1. Cover the original slab with new flooring or rugs, or add framing to bring the floor level with the rest of your home's interior.
2. Add skylights, windows, or French doors to brighten the space.
3. Insulate outside walls and roof to increase energy efficiency.
4. If it's too expensive to extend existing heating ducts, consider adding a gas fireplace that's rated as a room heater, a certified woodstove, or a fireplace with an outside combustion-air source.
This modern studio for a husband-and-wife design team started life as an antique two-car garage.
The original garage would turn no heads. But such a freestanding structure offers maximum flexibility. It can become an office, guest house, workshop, or garden room. A hall or covered pathway linking it to the house can create a sheltered compound. French doors can give it a cottage look. Connect the house and garage by removing traces of the old driveway and door.
These owners enlarged the building to include a bathroom, loft, and small roof deck, so it can double as guest quarters.
The new room can also still function as a garage thanks to a set of glass-paneled Dutch doors opening on the plywood-paneled office side. The spare, contemporary style -- the doors, simple exposed-wood framing, visible pipes, and industrial-style lighting -- kept costs down.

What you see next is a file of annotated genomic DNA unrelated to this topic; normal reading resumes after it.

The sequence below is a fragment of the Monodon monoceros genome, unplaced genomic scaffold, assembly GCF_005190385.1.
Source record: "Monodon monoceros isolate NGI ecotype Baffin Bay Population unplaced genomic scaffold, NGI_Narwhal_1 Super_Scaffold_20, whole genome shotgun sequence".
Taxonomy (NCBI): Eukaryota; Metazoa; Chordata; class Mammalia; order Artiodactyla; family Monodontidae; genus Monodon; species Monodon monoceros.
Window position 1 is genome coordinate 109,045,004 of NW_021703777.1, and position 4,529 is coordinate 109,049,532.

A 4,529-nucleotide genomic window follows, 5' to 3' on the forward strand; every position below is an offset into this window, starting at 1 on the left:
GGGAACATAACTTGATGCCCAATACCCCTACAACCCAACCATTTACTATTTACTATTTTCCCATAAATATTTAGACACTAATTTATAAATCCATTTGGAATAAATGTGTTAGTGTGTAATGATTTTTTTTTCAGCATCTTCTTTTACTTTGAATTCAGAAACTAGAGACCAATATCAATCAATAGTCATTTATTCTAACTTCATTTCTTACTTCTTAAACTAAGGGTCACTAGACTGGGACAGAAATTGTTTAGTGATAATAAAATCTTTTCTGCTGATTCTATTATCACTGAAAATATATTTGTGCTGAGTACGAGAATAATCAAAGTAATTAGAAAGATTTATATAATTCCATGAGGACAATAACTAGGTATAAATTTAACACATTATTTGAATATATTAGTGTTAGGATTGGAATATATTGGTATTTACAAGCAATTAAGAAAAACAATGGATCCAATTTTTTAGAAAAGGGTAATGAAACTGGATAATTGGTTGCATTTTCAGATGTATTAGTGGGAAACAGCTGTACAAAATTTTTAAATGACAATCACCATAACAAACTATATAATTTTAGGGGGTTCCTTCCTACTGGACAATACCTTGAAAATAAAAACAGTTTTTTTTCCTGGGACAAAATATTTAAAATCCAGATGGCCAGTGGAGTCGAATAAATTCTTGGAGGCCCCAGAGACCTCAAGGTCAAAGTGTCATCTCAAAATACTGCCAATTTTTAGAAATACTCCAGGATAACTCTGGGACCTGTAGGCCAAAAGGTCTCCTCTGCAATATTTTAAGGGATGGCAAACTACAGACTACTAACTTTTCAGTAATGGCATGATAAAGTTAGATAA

Before: With enough land for a new freestanding garage beside their home, Jo and Paul Casterline decided to convert their old garage into a covered outdoor room.
The Casterlines replaced the old garage door opening with a stairstepping wall, then added a long arbor and a center gate. A new gate to the left of the garden room extends the arbor. They opened a side wall facing the garden, building into it a barbecue center and buffet counter of brick pavers.
The interior of the old garage was finished with wallboard, a ceiling fan, downlights, and a brick floor.
The corner contains a Southwestern-style fireplace, complete with a curvy hearth for sitting and a tiered mantel.
Design: Nasrin A. Barbee, Architect, Poway, CA
Before: The building in Aaron Crespi's backyard started life as a small garage. A previous owner did the original conversion, which added electricity, running water, and a shag carpet. After a small fire damaged the building, Crespi decided to make it a guest cottage.
Crespi painted the building the same color as the main house for a unified look. He added a deck, windows and a skylight. A small room with a slate floor at the front of the building creates a sense of entry.
"When I don't have guests," says Crespi, "I like to hang out on the deck or in the house. It's a very harmonious space."
Crespi, a furniture designer and builder, used 13 kinds of wood to build the cabinets, floors, countertops, and shelves. He saved money by designing the building around materials he could get inexpensively. The windows, the sink, and the faucet were floor samples.
To maximize space, he used built-in storage units and added a sleeping loft over the bathroom.